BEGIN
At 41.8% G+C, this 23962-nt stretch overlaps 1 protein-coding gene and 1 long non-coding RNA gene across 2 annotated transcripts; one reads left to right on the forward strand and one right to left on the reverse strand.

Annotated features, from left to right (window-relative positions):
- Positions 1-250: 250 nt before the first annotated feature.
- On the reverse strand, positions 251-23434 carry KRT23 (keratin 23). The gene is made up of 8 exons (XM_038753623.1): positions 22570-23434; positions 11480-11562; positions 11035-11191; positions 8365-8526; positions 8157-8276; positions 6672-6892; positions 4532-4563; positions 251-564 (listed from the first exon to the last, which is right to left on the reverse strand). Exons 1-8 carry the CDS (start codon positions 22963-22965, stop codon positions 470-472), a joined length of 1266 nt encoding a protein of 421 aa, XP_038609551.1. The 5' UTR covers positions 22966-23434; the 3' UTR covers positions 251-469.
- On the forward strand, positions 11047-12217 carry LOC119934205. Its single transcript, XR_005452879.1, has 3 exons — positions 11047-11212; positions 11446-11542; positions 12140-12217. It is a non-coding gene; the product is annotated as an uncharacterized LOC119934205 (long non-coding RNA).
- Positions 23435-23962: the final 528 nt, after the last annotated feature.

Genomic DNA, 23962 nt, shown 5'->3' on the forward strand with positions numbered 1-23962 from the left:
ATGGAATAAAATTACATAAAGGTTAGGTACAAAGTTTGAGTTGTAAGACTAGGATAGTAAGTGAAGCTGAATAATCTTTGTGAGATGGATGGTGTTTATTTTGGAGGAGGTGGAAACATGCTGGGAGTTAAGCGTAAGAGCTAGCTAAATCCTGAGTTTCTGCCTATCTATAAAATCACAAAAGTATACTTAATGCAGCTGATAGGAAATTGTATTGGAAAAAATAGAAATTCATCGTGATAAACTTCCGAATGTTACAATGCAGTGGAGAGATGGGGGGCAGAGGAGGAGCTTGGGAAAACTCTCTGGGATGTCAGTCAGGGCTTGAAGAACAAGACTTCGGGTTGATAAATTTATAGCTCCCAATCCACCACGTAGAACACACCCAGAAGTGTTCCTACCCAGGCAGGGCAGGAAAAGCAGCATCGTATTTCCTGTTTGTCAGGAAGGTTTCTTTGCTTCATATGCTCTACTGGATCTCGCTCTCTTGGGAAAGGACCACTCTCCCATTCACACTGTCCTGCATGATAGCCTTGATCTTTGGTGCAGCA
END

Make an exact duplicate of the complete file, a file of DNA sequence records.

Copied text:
At 41.8% G+C, this 23962-nt stretch overlaps 1 protein-coding gene and 1 long non-coding RNA gene across 2 annotated transcripts; one reads left to right on the forward strand and one right to left on the reverse strand.

Annotated features, from left to right (window-relative positions):
- Positions 1-250: 250 nt before the first annotated feature.
- On the reverse strand, positions 251-23434 carry KRT23 (keratin 23). The gene is made up of 8 exons (XM_038753623.1): positions 22570-23434; positions 11480-11562; positions 11035-11191; positions 8365-8526; positions 8157-8276; positions 6672-6892; positions 4532-4563; positions 251-564 (listed from the first exon to the last, which is right to left on the reverse strand). Exons 1-8 carry the CDS (start codon positions 22963-22965, stop codon positions 470-472), a joined length of 1266 nt encoding a protein of 421 aa, XP_038609551.1. The 5' UTR covers positions 22966-23434; the 3' UTR covers positions 251-469.
- On the forward strand, positions 11047-12217 carry LOC119934205. Its single transcript, XR_005452879.1, has 3 exons — positions 11047-11212; positions 11446-11542; positions 12140-12217. It is a non-coding gene; the product is annotated as an uncharacterized LOC119934205 (long non-coding RNA).
- Positions 23435-23962: the final 528 nt, after the last annotated feature.

Genomic DNA, 23962 nt, shown 5'->3' on the forward strand with positions numbered 1-23962 from the left:
ATGGAATAAAATTACATAAAGGTTAGGTACAAAGTTTGAGTTGTAAGACTAGGATAGTAAGTGAAGCTGAATAATCTTTGTGAGATGGATGGTGTTTATTTTGGAGGAGGTGGAAACATGCTGGGAGTTAAGCGTAAGAGCTAGCTAAATCCTGAGTTTCTGCCTATCTATAAAATCACAAAAGTATACTTAATGCAGCTGATAGGAAATTGTATTGGAAAAAATAGAAATTCATCGTGATAAACTTCCGAATGTTACAATGCAGTGGAGAGATGGGGGGCAGAGGAGGAGCTTGGGAAAACTCTCTGGGATGTCAGTCAGGGCTTGAAGAACAAGACTTCGGGTTGATAAATTTATAGCTCCCAATCCACCACGTAGAACACACCCAGAAGTGTTCCTACCCAGGCAGGGCAGGAAAAGCAGCATCGTATTTCCTGTTTGTCAGGAAGGTTTCTTTGCTTCATATGCTCTACTGGATCTCGCTCTCTTGGGAAAGGACCACTCTCCCATTCACACTGTCCTGCATGATAGCCTTGATCTTTGGTGCAGCA